MLB Power Pros strikes a great balance of having enough depth and options to satisfy serious baseball fans, but having simple and quick gameplay to appeal to the more casual player. The best I've yet seen in that department, at least, giving it the Awesome.

Power Pros is actually part of a long-running Japanese series called Pawapuro or Powerful Pro Baseball that has been around since the SNES days, but this is the first to actually be ported to the West. It has a full MLB team and player license so you've got rosters of the 2007 season, teams and logos, stadiums faithfully recreated, etc.

A few things usually get in my craw about baseball games - batting and fielding most of all. Power Pros first of all gives you the option to simply automate whatever parts you want, so you can simply bat and pitch, or bat and field, or whatever. But each aspect is also handled in a sensible way.

Batting doesn't have any obnoxious "power gauges" or anything, it's simply a matter of lining up with the incoming pitch and swinging away. You can make it more or less complicated as you prefer - there's a "sweet spot" cursor that shows the ideal spot to try to hit the ball, and you get a crosshairs showing the general spot the pitcher is aiming at, though if they throw a curveball or slider or such it will likely come in just off of that spot so you have to adjust as it comes in. Batting can also be partially automated by having the bat automatically "track" the ball as it comes in. And there's a fun "big swing" mode that turns off all automation and gives you a much smaller and more precise "sweet spot", but makes you hit with more power when you do connect.

As far as fielding goes, it usually pisses me off in baseball games as hard liners and such are too quick to respond to with players who are off the screen at the time they are hit. I find semi-auto fielding to be perfect, where players play the ball according to their statistical abilities, but once in hand you control where to throw it to.

Another high point is the presentation. It's chibi and a little cartoony, but fun and effective, and the menu systems are some of the best laid out I've seen. For example, players have ratings of how well they are playing that shift from game to game, represented by animated smiley faces that are easily understandable. Season Mode can be daunting for non-hardcore baseball fans, but here a lot of the tedium is automated, and the various management functions are laid out in a fairly simple menu system that's easy to navigate and intuitive. And I like how you get the characteristics, mannerisms and batting stances of MLB players even with these little squat characters with no noses or mouths.

The only minor misstep here is in Success Mode - but it's impossible to hold it against the game because it's such a deep "extra" that no other games have! Basically, Success Mode is like a mini-RPG that is used to create new players. It plays like Japanese "visual novel" games, as you guide a kid through his college years, trying to balance studies and dating with baseball practice. It's really cute and creative, and deep in its random events and interaction. But that's also part of the flaw of it - it's the ONLY way to create new players, and it takes a good hour or two to get a player all the way through it, which is a massive time sink if they get stuck with crappy attributes or aren't good enough to crack an MLB roster. Players created in this mode aren't guaranteed to become available - you have to impress scouts by consistently performing well in big games, as well as navigating social hazards such as keeping grades up and potentially dating the scout's daughter. The frustrating bit of all this is the game's decision-making system. When called upon to make a choice, you are given a random draw of three cards (later able to be increased to four or five with some luck.) The cards are entitled Yes, No, Challenge (respond passionately and maybe a little stupidly) or Marvin (throw your buddy Marvin in to take the consequences for you), which indicate a response to whatever is confronting you at the moment. You can see the problem here - not getting a Yes or No card at a key time can sink all of your hard work in one random twist. For example, I brought three players through, with only one actually making it to the MLB rosters. All three times, when faced with the choice of becoming the college team's new Captain - a major event that has a major impact on your chances at making it to the pros - I didn't have a Yes card and the game forced me to defer. If there was another way to create players, or if the mode didn't take so long (and only pay off a paltry 500 shop points when you fail to bring a character through, only 1/4 of what you get for playing a 20 minute game), it wouldn't be such an issue, but as is it's cheap and frequently maddening.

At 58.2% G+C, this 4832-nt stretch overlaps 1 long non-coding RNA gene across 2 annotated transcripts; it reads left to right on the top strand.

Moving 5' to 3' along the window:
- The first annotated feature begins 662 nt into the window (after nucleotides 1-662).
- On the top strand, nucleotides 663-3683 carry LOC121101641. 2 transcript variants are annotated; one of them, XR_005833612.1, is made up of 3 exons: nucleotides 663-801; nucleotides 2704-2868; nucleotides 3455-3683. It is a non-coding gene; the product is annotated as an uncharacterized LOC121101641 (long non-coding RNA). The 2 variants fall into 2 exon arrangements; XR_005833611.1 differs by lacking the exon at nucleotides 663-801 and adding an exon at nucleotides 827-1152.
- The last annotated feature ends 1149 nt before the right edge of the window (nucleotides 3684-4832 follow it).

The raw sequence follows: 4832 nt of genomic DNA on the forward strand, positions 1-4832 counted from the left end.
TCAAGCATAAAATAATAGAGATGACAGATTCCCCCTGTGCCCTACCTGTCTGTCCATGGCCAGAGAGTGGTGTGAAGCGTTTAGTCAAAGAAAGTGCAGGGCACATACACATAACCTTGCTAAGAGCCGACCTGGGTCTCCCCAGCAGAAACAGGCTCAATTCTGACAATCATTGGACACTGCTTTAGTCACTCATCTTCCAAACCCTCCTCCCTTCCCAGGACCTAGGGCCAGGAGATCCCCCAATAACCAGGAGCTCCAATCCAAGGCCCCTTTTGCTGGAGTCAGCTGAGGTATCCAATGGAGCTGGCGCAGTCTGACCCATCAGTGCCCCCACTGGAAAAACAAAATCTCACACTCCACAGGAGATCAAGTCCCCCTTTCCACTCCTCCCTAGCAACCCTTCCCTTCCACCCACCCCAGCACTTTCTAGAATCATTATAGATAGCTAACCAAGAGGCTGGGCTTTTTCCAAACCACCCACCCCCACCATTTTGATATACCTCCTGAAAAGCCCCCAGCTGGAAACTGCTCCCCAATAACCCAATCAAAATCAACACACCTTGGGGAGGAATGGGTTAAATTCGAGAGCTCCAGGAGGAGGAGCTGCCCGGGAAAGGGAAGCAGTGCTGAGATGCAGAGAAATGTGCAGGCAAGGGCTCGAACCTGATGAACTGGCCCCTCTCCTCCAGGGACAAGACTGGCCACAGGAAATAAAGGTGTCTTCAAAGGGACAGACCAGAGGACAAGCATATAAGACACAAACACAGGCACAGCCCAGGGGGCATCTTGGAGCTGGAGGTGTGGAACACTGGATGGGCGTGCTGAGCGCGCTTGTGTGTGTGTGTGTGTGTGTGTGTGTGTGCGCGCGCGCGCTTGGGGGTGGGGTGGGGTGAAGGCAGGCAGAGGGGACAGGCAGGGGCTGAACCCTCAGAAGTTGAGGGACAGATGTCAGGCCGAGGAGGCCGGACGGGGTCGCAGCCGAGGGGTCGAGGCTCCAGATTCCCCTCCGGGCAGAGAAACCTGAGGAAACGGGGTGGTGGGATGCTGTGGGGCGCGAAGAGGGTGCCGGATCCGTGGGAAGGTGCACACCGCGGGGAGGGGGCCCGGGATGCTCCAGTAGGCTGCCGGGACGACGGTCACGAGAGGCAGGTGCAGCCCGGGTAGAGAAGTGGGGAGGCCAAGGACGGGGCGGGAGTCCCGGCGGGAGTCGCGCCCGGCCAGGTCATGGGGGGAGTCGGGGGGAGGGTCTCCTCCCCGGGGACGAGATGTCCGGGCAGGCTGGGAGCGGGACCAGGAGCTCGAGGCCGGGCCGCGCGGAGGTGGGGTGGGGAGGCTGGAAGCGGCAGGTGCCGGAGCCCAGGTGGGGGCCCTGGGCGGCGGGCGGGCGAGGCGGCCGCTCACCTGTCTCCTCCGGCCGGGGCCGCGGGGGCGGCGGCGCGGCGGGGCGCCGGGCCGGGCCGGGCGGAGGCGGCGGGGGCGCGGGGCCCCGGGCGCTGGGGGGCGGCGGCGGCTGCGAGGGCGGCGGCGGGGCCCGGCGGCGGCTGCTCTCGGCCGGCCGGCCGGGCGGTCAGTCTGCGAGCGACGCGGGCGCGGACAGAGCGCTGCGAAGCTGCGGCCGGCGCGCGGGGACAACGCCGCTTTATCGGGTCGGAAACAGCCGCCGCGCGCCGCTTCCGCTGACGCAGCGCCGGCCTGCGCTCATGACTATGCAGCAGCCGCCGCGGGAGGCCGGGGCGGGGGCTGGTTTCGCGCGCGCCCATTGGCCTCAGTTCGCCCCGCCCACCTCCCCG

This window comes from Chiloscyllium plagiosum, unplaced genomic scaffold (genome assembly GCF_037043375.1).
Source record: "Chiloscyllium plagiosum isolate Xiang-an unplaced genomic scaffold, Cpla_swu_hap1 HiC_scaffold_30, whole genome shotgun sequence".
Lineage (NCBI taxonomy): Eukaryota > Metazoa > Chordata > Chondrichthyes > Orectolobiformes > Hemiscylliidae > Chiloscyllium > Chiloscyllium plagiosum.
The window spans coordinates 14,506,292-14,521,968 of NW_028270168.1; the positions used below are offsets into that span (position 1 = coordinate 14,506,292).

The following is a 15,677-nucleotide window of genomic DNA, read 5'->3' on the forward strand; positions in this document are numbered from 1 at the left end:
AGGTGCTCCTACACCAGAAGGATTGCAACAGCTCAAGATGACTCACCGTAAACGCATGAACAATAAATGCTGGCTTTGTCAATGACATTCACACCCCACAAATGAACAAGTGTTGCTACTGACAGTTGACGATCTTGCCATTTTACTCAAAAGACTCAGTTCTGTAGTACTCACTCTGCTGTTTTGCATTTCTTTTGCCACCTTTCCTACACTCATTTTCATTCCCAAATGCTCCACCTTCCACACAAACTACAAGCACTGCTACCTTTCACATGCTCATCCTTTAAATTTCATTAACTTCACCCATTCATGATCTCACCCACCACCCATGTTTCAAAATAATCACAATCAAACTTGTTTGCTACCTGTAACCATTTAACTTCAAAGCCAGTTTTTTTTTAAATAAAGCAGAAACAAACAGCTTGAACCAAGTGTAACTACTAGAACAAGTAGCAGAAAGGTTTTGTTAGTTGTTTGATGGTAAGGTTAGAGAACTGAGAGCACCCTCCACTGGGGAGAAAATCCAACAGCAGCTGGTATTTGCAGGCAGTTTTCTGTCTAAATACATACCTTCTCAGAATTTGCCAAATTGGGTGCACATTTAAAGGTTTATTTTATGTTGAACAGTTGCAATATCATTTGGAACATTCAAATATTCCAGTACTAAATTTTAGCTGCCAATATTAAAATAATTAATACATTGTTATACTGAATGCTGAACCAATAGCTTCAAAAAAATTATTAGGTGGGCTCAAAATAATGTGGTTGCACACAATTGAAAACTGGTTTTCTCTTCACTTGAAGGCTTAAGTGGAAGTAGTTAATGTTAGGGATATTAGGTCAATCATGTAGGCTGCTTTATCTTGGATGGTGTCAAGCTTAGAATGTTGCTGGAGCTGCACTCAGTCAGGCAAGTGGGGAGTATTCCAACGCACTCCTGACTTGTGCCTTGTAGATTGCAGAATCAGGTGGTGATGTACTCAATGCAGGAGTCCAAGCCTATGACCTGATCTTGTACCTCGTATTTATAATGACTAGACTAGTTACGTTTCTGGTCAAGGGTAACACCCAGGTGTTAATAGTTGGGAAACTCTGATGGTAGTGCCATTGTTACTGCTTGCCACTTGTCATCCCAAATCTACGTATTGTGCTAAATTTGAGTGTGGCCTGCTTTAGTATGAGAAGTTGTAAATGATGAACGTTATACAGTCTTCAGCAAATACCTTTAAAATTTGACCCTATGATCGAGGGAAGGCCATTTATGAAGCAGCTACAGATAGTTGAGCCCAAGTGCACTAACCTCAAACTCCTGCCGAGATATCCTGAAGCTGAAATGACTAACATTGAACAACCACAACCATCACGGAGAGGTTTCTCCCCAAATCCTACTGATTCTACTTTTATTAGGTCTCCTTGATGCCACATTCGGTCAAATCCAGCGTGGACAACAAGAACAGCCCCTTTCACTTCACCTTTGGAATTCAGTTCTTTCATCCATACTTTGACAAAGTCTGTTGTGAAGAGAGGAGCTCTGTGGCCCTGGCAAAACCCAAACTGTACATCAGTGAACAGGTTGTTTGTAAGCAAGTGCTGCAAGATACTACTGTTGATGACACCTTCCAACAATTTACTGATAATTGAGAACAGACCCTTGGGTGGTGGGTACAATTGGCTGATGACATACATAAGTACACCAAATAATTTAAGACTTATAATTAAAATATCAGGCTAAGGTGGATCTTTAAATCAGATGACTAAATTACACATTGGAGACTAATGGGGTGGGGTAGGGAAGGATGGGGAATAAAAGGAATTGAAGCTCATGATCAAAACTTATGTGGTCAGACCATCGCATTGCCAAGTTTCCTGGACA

Fortunately that's offset by plenty of other modes of play and things to do. You can do a full season with a fantasy draft, or a franchise mode where you play up to ten seasons trying to field a winner while also not driving the team into bankruptcy. I would have liked to be able to draft more than two new players per season - rosters get really tight when you do fantasy draft as apparently the game didn't include players that were unsigned free agents at the time - but otherwise season/franchise is spot-on excellent (aside also from the designers seemingly thinking Pittsburgh is somewhere in New England.) There's also all sorts of practice modes and mini-games, a home run derby, the ability to create a custom team (and enter them into season/franchise mode after you've completed one season with a regular team), and a shop where you can spend points earned after each game for alternate uniform colors, baseball cards and new batting stances.

Links :

* MLB Power Pros forum

Videos :

* Gameplay Video